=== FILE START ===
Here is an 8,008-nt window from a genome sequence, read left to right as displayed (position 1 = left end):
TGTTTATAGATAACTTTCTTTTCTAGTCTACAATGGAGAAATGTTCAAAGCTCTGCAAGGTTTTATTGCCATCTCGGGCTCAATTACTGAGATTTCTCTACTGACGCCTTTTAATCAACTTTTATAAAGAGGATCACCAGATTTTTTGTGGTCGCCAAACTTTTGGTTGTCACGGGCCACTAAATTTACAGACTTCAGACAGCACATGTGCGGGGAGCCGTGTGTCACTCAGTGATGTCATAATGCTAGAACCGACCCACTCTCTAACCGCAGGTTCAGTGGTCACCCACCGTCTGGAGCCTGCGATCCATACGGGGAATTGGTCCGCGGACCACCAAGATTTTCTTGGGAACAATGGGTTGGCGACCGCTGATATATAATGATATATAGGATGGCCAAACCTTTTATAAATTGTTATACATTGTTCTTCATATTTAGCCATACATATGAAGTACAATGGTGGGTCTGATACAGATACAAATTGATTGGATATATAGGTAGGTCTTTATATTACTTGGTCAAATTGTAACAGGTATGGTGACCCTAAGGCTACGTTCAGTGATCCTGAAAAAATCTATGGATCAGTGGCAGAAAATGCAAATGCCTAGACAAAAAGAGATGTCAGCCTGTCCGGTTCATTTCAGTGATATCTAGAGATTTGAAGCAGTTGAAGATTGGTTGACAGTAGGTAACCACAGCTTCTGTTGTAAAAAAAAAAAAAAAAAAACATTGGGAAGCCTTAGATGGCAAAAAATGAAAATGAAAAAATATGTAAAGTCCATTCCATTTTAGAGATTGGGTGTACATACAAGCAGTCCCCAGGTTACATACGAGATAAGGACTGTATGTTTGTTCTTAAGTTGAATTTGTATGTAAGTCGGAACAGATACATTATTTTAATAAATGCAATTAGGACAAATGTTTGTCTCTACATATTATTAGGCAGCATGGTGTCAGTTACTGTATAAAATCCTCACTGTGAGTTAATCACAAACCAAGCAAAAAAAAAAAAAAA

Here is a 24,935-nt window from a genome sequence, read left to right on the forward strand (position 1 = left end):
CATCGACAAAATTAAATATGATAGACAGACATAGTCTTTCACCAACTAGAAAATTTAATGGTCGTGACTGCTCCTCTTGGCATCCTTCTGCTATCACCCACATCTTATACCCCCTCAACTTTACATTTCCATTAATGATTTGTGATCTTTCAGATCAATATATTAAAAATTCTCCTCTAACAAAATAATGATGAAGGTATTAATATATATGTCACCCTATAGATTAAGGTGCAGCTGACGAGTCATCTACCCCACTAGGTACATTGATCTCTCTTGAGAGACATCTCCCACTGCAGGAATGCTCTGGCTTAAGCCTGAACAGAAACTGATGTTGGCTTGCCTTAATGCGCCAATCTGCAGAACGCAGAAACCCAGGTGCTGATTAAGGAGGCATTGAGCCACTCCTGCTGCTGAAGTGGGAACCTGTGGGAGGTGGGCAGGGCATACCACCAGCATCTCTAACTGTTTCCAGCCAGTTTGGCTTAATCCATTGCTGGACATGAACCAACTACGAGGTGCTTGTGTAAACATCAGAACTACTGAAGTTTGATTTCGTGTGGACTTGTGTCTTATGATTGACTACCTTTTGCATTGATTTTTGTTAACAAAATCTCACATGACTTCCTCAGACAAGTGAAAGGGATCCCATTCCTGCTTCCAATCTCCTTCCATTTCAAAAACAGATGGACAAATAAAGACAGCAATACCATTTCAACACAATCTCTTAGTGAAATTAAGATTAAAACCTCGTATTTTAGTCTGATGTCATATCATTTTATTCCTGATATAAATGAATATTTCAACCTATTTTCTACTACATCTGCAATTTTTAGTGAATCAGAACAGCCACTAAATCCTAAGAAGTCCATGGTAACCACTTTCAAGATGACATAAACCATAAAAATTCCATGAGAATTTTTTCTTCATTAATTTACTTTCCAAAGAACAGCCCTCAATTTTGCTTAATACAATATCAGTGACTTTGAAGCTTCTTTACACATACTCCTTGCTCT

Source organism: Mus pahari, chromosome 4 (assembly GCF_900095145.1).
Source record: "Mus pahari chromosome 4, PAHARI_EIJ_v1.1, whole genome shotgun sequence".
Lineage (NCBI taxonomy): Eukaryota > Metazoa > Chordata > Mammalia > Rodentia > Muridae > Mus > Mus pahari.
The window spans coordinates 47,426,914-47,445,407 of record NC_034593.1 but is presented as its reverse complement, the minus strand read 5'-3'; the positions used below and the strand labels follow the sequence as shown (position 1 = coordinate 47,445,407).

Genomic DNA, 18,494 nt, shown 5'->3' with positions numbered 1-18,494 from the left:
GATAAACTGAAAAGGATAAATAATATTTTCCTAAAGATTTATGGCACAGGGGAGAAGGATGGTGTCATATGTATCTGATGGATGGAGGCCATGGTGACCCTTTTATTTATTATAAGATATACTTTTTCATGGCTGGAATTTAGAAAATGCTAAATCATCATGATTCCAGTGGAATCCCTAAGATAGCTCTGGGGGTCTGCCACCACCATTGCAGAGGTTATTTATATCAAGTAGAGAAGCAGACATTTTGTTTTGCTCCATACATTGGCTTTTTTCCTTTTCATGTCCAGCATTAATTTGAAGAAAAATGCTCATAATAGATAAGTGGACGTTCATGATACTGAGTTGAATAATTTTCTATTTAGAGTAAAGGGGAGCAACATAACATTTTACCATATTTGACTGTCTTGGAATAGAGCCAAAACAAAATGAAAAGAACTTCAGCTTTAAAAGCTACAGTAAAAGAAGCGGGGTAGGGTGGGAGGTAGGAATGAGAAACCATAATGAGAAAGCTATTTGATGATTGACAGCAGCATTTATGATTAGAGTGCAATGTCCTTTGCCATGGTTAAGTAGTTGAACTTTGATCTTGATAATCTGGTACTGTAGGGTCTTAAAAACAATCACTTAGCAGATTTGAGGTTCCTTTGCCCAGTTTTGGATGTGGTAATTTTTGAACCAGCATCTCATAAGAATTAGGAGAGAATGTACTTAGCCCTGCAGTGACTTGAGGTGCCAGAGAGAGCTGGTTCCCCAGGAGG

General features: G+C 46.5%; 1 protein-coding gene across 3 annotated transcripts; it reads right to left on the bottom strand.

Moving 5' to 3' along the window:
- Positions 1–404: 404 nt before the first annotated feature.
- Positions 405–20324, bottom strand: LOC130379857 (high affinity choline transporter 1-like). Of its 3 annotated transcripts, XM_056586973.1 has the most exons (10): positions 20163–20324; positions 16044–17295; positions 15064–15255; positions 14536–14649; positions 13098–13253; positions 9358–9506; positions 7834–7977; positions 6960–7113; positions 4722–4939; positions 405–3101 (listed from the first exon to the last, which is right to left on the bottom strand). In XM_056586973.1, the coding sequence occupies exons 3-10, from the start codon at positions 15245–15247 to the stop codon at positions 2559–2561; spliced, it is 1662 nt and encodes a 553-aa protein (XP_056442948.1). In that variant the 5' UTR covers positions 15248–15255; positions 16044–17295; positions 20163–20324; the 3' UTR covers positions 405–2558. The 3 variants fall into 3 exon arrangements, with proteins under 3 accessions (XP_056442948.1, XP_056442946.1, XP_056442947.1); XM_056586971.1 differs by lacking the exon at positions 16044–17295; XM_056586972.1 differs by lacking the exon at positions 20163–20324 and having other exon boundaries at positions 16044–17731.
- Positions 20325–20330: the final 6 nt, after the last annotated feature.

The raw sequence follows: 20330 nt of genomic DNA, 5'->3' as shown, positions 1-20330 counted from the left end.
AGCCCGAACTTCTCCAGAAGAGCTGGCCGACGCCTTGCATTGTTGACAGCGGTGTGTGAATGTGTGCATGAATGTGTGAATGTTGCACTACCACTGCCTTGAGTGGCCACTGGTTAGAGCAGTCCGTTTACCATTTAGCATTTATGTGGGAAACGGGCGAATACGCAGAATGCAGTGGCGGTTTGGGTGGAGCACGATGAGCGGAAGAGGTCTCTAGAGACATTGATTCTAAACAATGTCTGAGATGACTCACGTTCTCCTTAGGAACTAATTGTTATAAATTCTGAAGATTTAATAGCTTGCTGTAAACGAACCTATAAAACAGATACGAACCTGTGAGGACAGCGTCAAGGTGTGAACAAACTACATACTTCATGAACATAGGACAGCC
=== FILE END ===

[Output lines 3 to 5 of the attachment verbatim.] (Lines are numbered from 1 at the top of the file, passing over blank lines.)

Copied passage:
Here is a 24,935-nt window from a genome sequence, read left to right on the forward strand (position 1 = left end):
CATCGACAAAATTAAATATGATAGACAGACATAGTCTTTCACCAACTAGAAAATTTAATGGTCGTGACTGCTCCTCTTGGCATCCTTCTGCTATCACCCACATCTTATACCCCCTCAACTTTACATTTCCATTAATGATTTGTGATCTTTCAGATCAATATATTAAAAATTCTCCTCTAACAAAATAATGATGAAGGTATTAATATATATGTCACCCTATAGATTAAGGTGCAGCTGACGAGTCATCTACCCCACTAGGTACATTGATCTCTCTTGAGAGACATCTCCCACTGCAGGAATGCTCTGGCTTAAGCCTGAACAGAAACTGATGTTGGCTTGCCTTAATGCGCCAATCTGCAGAACGCAGAAACCCAGGTGCTGATTAAGGAGGCATTGAGCCACTCCTGCTGCTGAAGTGGGAACCTGTGGGAGGTGGGCAGGGCATACCACCAGCATCTCTAACTGTTTCCAGCCAGTTTGGCTTAATCCATTGCTGGACATGAACCAACTACGAGGTGCTTGTGTAAACATCAGAACTACTGAAGTTTGATTTCGTGTGGACTTGTGTCTTATGATTGACTACCTTTTGCATTGATTTTTGTTAACAAAATCTCACATGACTTCCTCAGACAAGTGAAAGGGATCCCATTCCTGCTTCCAATCTCCTTCCATTTCAAAAACAGATGGACAAATAAAGACAGCAATACCATTTCAACACAATCTCTTAGTGAAATTAAGATTAAAACCTCGTATTTTAGTCTGATGTCATATCATTTTATTCCTGATATAAATGAATATTTCAACCTATTTTCTACTACATCTGCAATTTTTAGTGAATCAGAACAGCCACTAAATCCTAAGAAGTCCATGGTAACCACTTTCAAGATGACATAAACCATAAAAATTCCATGAGAATTTTTTCTTCATTAATTTACTTTCCAAAGAACAGCCCTCAATTTTGCTTAATACAATATCAGTGACTTTGAAGCTTCTTTACACATACTCCTTGCTCT

Source organism: Mus pahari, chromosome 4 (assembly GCF_900095145.1).